By now you may have guessed that I like to cut down on waste. One way to reduce packaging and waste is buying bulk, right? You also save money!
About ten years ago I cleverly bought a big jug o’ generic hand soap.
I probably saved a lot of money, well at least…several dollars. I have been packing it around from home to home as we rented, then bought, then moved to Hammond. The only trouble is I soon developed a sneaking suspicion that there are toxic chemicals in this stuff.
It has been a classic dilemma.
If I think it is so toxic my wife, kids and I should not be using it then I should pour it down the drain, but pouring it down the drain would poison the water and sea life on the other end of the drain. That would also mean that all those resources that went into creating the product would have been wasted.
If, however, I think it is only a little toxic then I should use it up and make it last and then buy something local and organic next time. Without doing any research on the true toxicology of the soap, that’s what I decided to do.
Since then I have been looking forward to the day it is all gone as if I were waiting for Christmas.
Today, I did two things I should have done long ago. I looked up my soap’s ingredients and I de-bunked the myth of kids foaming hand soap.
There are always new studies telling us what hazardous chemicals we are exposed to in our daily lives. A great example of this is the one Anne Leonard talks about in The Story Of Stuff (it’s a great film–you should check it out). You know, the one about how they douse pillows in fire retardants which also happen to be neuro-toxins. Yikes!
It turns out, with the power of the interwebs, you can find out about any of the chemicals in our home environment. The trick is knowing what is a credible source and what isn’t.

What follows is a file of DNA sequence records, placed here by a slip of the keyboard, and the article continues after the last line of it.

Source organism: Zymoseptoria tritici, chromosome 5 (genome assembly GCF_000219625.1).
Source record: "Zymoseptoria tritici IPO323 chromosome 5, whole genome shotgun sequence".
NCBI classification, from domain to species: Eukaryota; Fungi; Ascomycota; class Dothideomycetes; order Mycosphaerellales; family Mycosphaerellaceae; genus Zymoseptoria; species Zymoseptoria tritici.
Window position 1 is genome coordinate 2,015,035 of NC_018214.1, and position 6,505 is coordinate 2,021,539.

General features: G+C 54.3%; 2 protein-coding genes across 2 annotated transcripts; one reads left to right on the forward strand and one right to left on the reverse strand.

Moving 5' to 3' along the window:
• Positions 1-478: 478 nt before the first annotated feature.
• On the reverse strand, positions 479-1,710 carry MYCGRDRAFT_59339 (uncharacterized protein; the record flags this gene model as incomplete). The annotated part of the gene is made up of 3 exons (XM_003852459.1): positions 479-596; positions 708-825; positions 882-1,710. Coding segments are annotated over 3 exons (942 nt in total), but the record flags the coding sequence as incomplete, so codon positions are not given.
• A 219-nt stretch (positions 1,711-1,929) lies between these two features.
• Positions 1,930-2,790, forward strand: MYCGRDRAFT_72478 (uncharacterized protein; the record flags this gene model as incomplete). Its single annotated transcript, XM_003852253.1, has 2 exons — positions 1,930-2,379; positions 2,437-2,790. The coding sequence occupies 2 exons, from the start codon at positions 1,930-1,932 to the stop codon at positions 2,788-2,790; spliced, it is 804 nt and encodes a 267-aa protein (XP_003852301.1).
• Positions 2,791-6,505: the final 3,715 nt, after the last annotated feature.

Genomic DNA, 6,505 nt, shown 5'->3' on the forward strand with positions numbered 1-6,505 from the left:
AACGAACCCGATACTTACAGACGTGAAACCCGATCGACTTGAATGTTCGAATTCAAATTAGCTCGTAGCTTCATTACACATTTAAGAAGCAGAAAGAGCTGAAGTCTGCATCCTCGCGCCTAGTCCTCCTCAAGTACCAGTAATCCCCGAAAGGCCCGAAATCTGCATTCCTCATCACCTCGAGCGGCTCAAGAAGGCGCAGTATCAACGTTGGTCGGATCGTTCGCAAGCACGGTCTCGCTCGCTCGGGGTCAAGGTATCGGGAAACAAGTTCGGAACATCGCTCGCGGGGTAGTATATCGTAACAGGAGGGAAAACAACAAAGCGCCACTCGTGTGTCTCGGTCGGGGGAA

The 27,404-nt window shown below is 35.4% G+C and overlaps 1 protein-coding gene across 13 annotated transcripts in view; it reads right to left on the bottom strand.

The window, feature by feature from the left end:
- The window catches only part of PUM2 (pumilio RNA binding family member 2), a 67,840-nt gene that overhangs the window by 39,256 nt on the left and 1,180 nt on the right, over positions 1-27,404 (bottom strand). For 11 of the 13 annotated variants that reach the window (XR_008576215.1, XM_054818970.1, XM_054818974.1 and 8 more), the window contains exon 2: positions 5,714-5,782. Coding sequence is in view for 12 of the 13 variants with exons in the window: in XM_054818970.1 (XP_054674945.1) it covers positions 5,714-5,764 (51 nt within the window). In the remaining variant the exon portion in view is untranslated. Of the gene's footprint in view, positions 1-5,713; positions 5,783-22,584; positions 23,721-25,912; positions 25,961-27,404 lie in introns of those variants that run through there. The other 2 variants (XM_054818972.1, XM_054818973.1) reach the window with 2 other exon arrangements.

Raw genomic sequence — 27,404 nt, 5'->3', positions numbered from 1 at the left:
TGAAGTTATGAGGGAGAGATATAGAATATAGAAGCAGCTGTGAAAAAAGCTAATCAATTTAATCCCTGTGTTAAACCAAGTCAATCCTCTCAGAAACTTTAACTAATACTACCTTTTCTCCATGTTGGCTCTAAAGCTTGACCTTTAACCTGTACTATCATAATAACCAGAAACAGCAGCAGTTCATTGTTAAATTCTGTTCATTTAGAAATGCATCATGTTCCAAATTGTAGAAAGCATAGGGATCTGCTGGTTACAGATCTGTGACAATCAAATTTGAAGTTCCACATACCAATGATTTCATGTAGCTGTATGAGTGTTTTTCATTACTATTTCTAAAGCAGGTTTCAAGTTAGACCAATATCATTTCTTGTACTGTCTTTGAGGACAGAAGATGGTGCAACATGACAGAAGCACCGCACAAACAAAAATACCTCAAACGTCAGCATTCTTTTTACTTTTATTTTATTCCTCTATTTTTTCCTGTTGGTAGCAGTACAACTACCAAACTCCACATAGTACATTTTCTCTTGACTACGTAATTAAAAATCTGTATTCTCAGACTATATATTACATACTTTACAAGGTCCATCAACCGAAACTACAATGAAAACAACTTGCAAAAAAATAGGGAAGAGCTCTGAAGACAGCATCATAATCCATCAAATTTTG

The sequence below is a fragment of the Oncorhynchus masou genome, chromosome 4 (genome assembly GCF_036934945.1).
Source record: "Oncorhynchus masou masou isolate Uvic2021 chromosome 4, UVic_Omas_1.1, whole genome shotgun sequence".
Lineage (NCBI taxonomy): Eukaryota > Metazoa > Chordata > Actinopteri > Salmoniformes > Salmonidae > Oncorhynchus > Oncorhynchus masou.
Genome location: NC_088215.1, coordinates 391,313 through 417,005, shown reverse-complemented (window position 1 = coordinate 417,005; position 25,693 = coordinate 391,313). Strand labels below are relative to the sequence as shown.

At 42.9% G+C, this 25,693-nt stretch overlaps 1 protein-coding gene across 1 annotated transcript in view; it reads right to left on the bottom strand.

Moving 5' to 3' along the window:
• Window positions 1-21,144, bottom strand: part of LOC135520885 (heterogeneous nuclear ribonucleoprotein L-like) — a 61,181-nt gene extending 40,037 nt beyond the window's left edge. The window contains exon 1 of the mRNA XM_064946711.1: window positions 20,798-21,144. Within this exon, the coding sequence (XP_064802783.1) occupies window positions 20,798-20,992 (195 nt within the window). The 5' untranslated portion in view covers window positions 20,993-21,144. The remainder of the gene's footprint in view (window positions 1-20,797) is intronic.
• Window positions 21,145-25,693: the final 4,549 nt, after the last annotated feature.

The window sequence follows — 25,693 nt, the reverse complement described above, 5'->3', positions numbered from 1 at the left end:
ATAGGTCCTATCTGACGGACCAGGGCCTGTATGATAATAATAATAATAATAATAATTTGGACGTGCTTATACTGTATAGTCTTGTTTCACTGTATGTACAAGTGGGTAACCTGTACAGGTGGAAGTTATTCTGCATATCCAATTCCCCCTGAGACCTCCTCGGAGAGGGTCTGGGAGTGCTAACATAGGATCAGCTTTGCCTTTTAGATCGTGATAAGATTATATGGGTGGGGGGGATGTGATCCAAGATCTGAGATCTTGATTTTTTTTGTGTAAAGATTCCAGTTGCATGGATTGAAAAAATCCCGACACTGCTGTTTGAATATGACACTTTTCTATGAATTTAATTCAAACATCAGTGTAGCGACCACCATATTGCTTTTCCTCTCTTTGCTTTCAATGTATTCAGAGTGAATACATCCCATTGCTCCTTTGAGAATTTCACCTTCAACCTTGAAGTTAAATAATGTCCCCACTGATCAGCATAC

It is remarkable how quickly Google guessed that I meant sodium laureth sulphate when I started typing. Try it!
Being the main ingredient after water, I assume there is a lot of sodium laureth sulphate in there. Is it safe? Well, it can irritate your skin and eyes, but we knew that right? It’s not a “no tears” soap. More seriously, according to Wikipedia and the David Suzuki Foundation is
Depending on manufacturing processes, sodium laureth sulfate may be contaminated with measurable amounts of ethylene oxide and 1,4-dioxane.
Those chemicals are known carcinogens and I take “measurable amounts” to be not good.
I went on in this way and found the first two chemicalswere the most concerning. The second is cocamide DEA. Again, the David Suzuki Foundation seems to provide the most trust-worthy summary.
In laboratory experiments, exposure to high doses of these chemicals [DEA compounds] has been shown to cause liver cancers and precancerous changes in skin and thyroid.
All of these ingredients are legal in Canada. Similar to building codes, however, “minimum” standards often does not necessarily mean “adequate” standards.
This more in depth information confirmed my decision to use up the last of my Exact hand soap and look for something organic, local and sustainable next time. It is not EXTREMELY toxic, but it is, you know, toxic. When I consider how much of these chemicals we are exposed to throughout our day, the sooner one source is out of our lives, the better.
It took me ten years to look into this, so I thought I would share it with you and save you the time. Comments?